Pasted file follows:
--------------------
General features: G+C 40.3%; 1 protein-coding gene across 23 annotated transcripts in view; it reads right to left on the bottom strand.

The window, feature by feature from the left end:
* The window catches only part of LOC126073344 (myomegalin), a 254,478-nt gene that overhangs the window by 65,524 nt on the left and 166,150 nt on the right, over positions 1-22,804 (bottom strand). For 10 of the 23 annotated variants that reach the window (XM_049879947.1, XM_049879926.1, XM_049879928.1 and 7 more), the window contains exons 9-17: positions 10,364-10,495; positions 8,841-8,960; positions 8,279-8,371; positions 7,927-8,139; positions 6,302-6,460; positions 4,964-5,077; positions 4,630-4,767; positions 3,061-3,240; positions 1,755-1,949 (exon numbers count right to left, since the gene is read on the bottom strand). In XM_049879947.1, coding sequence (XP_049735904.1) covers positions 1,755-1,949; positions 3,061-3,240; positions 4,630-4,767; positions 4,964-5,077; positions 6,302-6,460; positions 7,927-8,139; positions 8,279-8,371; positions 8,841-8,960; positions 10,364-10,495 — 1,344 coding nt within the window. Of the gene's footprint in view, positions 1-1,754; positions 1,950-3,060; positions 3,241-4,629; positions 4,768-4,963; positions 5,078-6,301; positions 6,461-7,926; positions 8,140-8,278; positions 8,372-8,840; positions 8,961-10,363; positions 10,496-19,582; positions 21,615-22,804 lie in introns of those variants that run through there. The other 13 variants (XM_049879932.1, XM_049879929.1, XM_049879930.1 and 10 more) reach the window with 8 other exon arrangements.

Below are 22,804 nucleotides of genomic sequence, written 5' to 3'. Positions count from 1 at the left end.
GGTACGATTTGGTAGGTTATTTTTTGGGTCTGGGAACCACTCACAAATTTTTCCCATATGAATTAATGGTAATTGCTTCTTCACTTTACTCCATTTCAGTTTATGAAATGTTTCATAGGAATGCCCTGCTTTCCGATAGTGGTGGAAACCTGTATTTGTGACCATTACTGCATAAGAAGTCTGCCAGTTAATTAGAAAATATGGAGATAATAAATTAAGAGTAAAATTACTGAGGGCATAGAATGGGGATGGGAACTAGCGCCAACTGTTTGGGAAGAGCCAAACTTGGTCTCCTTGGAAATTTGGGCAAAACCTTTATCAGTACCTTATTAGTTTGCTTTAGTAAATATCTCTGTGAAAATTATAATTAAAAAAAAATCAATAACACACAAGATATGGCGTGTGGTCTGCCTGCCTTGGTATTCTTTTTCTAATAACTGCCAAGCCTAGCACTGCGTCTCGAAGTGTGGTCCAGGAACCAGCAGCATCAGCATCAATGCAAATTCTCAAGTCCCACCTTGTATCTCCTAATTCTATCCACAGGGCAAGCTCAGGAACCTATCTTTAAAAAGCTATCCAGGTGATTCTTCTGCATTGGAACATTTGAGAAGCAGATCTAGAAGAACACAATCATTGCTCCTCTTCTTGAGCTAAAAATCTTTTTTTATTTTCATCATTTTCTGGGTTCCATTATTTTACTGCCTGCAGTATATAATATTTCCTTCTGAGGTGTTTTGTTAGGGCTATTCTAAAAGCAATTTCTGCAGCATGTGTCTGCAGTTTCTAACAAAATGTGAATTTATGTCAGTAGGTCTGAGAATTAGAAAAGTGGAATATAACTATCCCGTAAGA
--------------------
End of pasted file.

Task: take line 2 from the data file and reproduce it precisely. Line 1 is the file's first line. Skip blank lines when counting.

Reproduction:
The window, feature by feature from the left end: